January 1, 1912
|Died||November 26, 1995
The Bronx, New York, U.S.
|Other names||Toshiye Ichioka, Toshi Ichioka, Toshi Mori, Tashia Mori, Shia Jung|
|Spouse(s)||Allen Jung (m. 1930)|
Toshia Mori (January 1, 1912 – November 26, 1995) was a Japanese born actress, who had a brief career in American films during the 1930s. Born as Toshia Ichioka in Kyoto, Mori moved to the United States when she was ten years old.
Early life and career
Mori began her film career in silent films in the late 1920s. In Mr. Wu (1927) she was credited as Toshia Ichioka. In Streets of Shanghai (1927), she was credited as Toshiye Ichioka. In The Man Without a Face she was also credited as Toshiye Ichioka. (The film is presumed lost.) Finally, she entered the sound era as Toshia Mori.
Mori played Miss Ling, in The Hatchet Man (1932). In the same year, she played another Chinese character, "Butterfly", in Roar of the Dragon, an action-melodrama produced by David O. Selznick. The storyline consisted of a group of Occidentals turning to an alcoholic riverboat captain Chauncey Carson (Richard Dix) for help when they are trapped at a hotel in a Mandarin town under siege.
In 1932, Toshia became the only Asian and non-Caucasian actress to be selected as a WAMPAS Baby Star, an annual list of young and promising film actresses. WAMPAS may have led to the most significant film role of her career, for shortly afterwards she appeared in Frank Capra's film The Bitter Tea of General Yen (1933), a role which was scheduled for Anna May Wong at first. The story involved the erotically charged relationship between a missionary (Barbara Stanwyck) and a Chinese warlord (Nils Asther). The script also featured a vital character, "Mah-Li", a concubine whose scheming throws a spanner into the plots and plans of those around her. Capra and Columbia Pictures, both extremely happy with Mori's work, awarded her third billing. Time magazine's favorable review read: "Stanwyck is satisfactory … but the most noteworthy female member of the cast is Toshia Mori, a sloe-eyed Japanese girl…"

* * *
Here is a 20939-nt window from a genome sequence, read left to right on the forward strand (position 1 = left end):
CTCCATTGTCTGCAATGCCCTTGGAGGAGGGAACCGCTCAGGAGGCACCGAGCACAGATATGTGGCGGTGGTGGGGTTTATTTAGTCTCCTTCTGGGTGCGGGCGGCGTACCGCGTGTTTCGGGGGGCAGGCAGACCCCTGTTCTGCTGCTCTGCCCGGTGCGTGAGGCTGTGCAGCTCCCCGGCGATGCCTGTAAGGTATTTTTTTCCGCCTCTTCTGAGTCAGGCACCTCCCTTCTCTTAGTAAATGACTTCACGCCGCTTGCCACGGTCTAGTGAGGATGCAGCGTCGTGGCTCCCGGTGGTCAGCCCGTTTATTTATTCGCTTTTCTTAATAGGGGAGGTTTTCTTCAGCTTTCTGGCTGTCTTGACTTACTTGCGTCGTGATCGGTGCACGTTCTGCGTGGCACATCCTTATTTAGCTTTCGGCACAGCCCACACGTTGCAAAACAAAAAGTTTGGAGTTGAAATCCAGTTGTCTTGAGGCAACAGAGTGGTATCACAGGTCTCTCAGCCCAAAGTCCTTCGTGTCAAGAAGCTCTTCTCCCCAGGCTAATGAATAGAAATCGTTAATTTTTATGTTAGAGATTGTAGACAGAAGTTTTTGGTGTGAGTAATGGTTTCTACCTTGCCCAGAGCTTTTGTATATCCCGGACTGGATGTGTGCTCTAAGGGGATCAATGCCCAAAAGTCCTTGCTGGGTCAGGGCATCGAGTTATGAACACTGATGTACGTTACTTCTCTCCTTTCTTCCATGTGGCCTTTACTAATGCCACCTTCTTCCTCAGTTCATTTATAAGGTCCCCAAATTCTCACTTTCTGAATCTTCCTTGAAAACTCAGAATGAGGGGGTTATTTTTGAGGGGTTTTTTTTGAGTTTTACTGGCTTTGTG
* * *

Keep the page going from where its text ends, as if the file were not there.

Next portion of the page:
Mori returned to minor characters in her subsequent films, in The Painted Veil (1934), starring Greta Garbo, she materializes as the centerpiece of "The Moon Festival" sequence. In Chinatown Squad (1935) she played "Wanda". In Charlie Chan on Broadway in 1937. Lee (Keye Luke) becomes involved with Ling Tse (Toshia Mori), an employee of the Hottentot Club.
In 1930, Mori married Allen Jung, a Chinese-American from San Francisco. After her film career ended, Mori worked as a researcher for Robert Ripley on his short films, Ripley's Believe It or Not. She died in The Bronx, New York, aged 83. She is interred at the Woodlawn Cemetery in the Bronx, New York.
|1927||Streets of Shanghai||
|1928||The Man Without a Face||
|1932||The Secrets of Wu Sin|
|1932||The Hatchet Man||Miss Ling, Secretary|
|1932||Roar of the Dragon||Butterfly|
|1933||The Bitter Tea of General Yen||Mah-Li, Concubine|
|1934||The Painted Veil||Centrepiece||
|1936||Charlie Chan at the Circus||Su Toy, contortionist||
credited as Shia Jung
|1937||Charlie Chan on Broadway||Ling Tse, receptionist|
- The Wampas Baby Stars: A Biographical Dictionary, 1922–1934 (ISBN 0-7864-0756-5) includes biographies of every actress selected, including lists of films in which she appeared.
- The Man Without a Face (1928). IMDb.
- Man Without a Face at Silentera.com at the Wayback Machine (archived June 9, 2011). silentera.com
- Hall, Mordaunt. (1932-02-04) Review of ''The Hatchet Man''. Movies.nytimes.com. Retrieved on 2013-09-30.
- Review of ''Roar of the Dragon''. Movies.nytimes.com. Retrieved on 2013-09-30.
- The WAMPAS Baby Stars. www.b-westerns.com. Retrieved on 2013-09-30.
- Cinema: The New Pictures: Jan. 23, 1933. (Review of The Bitter Tea of General Yen) Time.com (1933-01-23). Retrieved on 2013-09-30.
- At the Mayfair. New York Times (1935-05-30). Retrieved on 2013-09-30.
- A conference of Japanese America Actors, Artists, Activists and Interested Critics. resisters.com.
- Toshia Mori. Find A Grave. Retrieved on 2013-09-30.